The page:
I attended a conference recently for work about helping youth from foster care, a topic that I am very passionate about. Part of my journey learning about this issue is understanding, as one young woman pointed out, that “it’s not like the movies.” People end up in foster care for different reasons, and being “in” foster care doesn’t always mean there’s a dramatic home removal. Often these kids bounce back and forth between their families and the child welfare system.
One of the keynote speakers at this conference I attended was Dr. Steve Perry. He’s known for his in-your-face antics and real talk with youth and families who are beyond troubled. He got into his groove during his address one afternoon telling a story from his work and I listened as he said “We pile pain upon pain and call it a family.”
In that moment I started to remember the stories from teaching that weren’t like the movies, either. The months and months of hard work and bending over backwards, trying every trick in the book only to find that your classes did not get the test scores you wanted (or needed). Struggling with students (and sometimes colleagues) all year only to go home for the summer with unresolved conflict. And whether we’d like to admit it or not, we don’t all look like Hilary Swank.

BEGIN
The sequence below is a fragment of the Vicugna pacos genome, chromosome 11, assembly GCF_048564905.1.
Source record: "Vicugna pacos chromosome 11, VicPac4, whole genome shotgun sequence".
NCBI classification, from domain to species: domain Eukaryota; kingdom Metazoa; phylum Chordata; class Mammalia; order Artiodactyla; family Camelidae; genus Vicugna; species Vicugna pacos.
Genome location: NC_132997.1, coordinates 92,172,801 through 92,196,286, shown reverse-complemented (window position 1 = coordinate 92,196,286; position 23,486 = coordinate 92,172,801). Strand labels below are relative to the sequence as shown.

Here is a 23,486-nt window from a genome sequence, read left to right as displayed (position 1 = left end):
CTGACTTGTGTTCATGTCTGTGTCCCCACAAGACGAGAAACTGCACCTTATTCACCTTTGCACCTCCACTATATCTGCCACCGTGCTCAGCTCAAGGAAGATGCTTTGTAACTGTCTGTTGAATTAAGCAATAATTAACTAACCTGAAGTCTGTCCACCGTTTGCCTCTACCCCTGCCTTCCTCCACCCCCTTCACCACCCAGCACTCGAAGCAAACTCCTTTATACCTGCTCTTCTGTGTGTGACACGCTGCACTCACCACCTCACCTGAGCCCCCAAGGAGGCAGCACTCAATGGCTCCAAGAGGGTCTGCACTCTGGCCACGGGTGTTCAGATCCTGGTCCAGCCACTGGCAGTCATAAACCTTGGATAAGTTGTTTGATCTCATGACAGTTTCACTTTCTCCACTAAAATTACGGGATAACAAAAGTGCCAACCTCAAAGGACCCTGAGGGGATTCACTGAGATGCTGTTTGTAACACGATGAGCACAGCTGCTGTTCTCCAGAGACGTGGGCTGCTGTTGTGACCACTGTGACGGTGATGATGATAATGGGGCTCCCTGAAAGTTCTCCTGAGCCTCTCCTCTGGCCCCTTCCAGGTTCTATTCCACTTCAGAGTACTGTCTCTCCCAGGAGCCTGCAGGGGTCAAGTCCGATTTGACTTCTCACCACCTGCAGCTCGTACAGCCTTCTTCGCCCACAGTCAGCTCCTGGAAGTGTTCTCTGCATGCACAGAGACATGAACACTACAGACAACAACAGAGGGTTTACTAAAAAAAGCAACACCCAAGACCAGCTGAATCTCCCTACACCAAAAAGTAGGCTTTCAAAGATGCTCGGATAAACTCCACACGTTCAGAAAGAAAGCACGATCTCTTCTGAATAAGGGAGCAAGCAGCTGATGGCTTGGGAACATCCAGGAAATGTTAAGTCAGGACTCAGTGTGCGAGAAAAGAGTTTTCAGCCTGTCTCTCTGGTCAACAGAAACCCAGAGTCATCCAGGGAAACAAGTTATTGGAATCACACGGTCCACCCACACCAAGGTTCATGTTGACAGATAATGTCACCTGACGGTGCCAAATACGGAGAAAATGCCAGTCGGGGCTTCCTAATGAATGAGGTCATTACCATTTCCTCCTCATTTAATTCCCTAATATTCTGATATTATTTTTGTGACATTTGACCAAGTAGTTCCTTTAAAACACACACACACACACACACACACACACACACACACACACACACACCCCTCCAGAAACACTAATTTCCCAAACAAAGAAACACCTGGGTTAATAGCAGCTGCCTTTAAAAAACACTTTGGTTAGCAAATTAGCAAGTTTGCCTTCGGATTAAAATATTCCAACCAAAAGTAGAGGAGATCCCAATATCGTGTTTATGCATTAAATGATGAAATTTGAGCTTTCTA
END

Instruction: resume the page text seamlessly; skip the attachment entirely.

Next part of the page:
And I remembered that first year of teaching with that student who I thought was a terror. He said and did rude, mean, evil things. I tried to be patient but he took advantage. I tried to be firm but he acted worse. I thought “he’s just acting out because he’s academically insecure,” but that wasn’t it either. When I exhausted all my options, I sat down with the headmaster. We called him in for a conversation, where he showed slightly more humility than the previous weeks in my classroom.
And then the headmaster called his father.
When his father came to pick him up, everything changed. My memory of that day came back suddenly and in slow motion. A father yelling at his 8th grade son as he dragged him out of the school building. My unruly, surly, rude, evil student transformed into a terrified, embarrassed child with his head hung low, unwilling to make eye contact with anyone. They got into a pick-up truck and sped away.
I have no conclusion to this story, no happy ending, no clever quip that makes everything ok because I learned something valuable.
We pile pain upon pain and call it a family.